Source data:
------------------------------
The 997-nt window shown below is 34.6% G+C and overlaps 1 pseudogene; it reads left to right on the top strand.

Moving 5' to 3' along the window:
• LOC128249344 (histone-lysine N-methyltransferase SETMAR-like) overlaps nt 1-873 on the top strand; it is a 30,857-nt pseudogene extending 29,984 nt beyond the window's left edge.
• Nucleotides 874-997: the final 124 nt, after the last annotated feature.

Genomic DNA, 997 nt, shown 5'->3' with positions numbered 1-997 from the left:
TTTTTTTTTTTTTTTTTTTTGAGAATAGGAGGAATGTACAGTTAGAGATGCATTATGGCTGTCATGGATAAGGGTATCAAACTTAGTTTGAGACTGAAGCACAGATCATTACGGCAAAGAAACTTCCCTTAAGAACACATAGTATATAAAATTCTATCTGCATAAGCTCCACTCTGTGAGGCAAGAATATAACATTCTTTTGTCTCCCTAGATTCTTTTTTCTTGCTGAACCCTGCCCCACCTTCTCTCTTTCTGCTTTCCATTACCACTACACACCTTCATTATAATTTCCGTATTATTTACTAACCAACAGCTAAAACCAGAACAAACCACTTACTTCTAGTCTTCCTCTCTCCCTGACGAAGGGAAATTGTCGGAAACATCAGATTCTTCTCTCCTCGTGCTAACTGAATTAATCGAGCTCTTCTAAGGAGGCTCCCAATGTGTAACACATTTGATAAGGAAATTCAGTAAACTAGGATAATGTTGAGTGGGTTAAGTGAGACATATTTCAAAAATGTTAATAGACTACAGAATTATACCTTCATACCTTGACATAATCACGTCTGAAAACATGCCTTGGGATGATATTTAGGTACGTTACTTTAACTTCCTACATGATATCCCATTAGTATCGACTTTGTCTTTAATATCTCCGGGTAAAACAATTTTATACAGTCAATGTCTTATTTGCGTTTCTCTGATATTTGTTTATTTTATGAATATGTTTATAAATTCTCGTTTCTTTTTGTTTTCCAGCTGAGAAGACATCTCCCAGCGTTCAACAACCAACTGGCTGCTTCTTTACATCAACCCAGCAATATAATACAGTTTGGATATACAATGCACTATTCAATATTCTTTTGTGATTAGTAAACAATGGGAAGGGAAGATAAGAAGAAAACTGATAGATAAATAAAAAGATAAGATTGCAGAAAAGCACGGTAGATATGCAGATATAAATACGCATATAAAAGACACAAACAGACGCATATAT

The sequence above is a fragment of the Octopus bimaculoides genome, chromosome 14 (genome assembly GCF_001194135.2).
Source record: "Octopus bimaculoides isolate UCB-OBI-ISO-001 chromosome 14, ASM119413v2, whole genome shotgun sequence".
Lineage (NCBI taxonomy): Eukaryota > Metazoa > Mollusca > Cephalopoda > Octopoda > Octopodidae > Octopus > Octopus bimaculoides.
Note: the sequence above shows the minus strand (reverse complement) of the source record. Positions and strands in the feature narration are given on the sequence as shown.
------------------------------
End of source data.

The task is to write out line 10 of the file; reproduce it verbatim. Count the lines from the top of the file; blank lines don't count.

Note: the sequence above shows the minus strand (reverse complement) of the source record. Positions and strands in the feature narration are given on the sequence as shown.